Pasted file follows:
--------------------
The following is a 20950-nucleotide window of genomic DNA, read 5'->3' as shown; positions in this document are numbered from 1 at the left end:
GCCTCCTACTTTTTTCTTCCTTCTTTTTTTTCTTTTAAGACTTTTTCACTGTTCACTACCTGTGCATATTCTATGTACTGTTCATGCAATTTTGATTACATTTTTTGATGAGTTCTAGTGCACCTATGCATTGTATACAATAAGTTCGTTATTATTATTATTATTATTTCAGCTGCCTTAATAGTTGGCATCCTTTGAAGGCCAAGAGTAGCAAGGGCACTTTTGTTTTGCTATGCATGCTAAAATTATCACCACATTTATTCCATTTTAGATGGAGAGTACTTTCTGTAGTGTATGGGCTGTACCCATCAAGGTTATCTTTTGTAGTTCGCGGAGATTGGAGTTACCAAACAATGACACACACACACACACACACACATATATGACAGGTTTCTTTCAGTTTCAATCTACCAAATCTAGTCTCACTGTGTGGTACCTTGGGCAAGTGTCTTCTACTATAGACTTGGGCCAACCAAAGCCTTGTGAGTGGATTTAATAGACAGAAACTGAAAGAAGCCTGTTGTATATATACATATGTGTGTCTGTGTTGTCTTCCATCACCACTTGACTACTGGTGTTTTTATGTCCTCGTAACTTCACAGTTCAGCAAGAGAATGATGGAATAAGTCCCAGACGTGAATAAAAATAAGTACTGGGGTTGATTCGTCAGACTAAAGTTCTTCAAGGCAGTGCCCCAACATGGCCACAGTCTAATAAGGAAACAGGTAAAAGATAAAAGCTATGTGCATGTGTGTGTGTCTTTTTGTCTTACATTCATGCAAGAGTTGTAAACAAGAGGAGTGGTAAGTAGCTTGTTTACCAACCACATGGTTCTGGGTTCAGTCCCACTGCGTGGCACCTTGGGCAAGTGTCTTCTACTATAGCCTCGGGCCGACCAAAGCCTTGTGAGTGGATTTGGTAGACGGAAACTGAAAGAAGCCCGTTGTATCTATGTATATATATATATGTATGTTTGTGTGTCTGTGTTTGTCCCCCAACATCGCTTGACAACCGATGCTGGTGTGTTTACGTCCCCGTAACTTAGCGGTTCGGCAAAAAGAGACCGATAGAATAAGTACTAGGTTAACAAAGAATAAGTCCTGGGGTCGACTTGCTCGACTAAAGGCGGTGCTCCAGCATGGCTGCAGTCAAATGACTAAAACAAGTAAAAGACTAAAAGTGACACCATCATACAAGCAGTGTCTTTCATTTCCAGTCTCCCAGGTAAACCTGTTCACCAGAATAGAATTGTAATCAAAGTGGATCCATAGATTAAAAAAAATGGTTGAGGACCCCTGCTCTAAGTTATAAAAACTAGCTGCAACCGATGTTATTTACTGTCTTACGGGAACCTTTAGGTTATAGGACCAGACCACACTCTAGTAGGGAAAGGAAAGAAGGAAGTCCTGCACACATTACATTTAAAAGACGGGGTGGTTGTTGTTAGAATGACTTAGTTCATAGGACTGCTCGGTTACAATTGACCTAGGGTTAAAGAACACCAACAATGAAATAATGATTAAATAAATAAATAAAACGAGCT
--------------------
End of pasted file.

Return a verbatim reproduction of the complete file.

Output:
The following is a 20950-nucleotide window of genomic DNA, read 5'->3' as shown; positions in this document are numbered from 1 at the left end:
GCCTCCTACTTTTTTCTTCCTTCTTTTTTTTCTTTTAAGACTTTTTCACTGTTCACTACCTGTGCATATTCTATGTACTGTTCATGCAATTTTGATTACATTTTTTGATGAGTTCTAGTGCACCTATGCATTGTATACAATAAGTTCGTTATTATTATTATTATTATTTCAGCTGCCTTAATAGTTGGCATCCTTTGAAGGCCAAGAGTAGCAAGGGCACTTTTGTTTTGCTATGCATGCTAAAATTATCACCACATTTATTCCATTTTAGATGGAGAGTACTTTCTGTAGTGTATGGGCTGTACCCATCAAGGTTATCTTTTGTAGTTCGCGGAGATTGGAGTTACCAAACAATGACACACACACACACACACACACATATATGACAGGTTTCTTTCAGTTTCAATCTACCAAATCTAGTCTCACTGTGTGGTACCTTGGGCAAGTGTCTTCTACTATAGACTTGGGCCAACCAAAGCCTTGTGAGTGGATTTAATAGACAGAAACTGAAAGAAGCCTGTTGTATATATACATATGTGTGTCTGTGTTGTCTTCCATCACCACTTGACTACTGGTGTTTTTATGTCCTCGTAACTTCACAGTTCAGCAAGAGAATGATGGAATAAGTCCCAGACGTGAATAAAAATAAGTACTGGGGTTGATTCGTCAGACTAAAGTTCTTCAAGGCAGTGCCCCAACATGGCCACAGTCTAATAAGGAAACAGGTAAAAGATAAAAGCTATGTGCATGTGTGTGTGTCTTTTTGTCTTACATTCATGCAAGAGTTGTAAACAAGAGGAGTGGTAAGTAGCTTGTTTACCAACCACATGGTTCTGGGTTCAGTCCCACTGCGTGGCACCTTGGGCAAGTGTCTTCTACTATAGCCTCGGGCCGACCAAAGCCTTGTGAGTGGATTTGGTAGACGGAAACTGAAAGAAGCCCGTTGTATCTATGTATATATATATATGTATGTTTGTGTGTCTGTGTTTGTCCCCCAACATCGCTTGACAACCGATGCTGGTGTGTTTACGTCCCCGTAACTTAGCGGTTCGGCAAAAAGAGACCGATAGAATAAGTACTAGGTTAACAAAGAATAAGTCCTGGGGTCGACTTGCTCGACTAAAGGCGGTGCTCCAGCATGGCTGCAGTCAAATGACTAAAACAAGTAAAAGACTAAAAGTGACACCATCATACAAGCAGTGTCTTTCATTTCCAGTCTCCCAGGTAAACCTGTTCACCAGAATAGAATTGTAATCAAAGTGGATCCATAGATTAAAAAAAATGGTTGAGGACCCCTGCTCTAAGTTATAAAAACTAGCTGCAACCGATGTTATTTACTGTCTTACGGGAACCTTTAGGTTATAGGACCAGACCACACTCTAGTAGGGAAAGGAAAGAAGGAAGTCCTGCACACATTACATTTAAAAGACGGGGTGGTTGTTGTTAGAATGACTTAGTTCATAGGACTGCTCGGTTACAATTGACCTAGGGTTAAAGAACACCAACAATGAAATAATGATTAAATAAATAAATAAAACGAGCT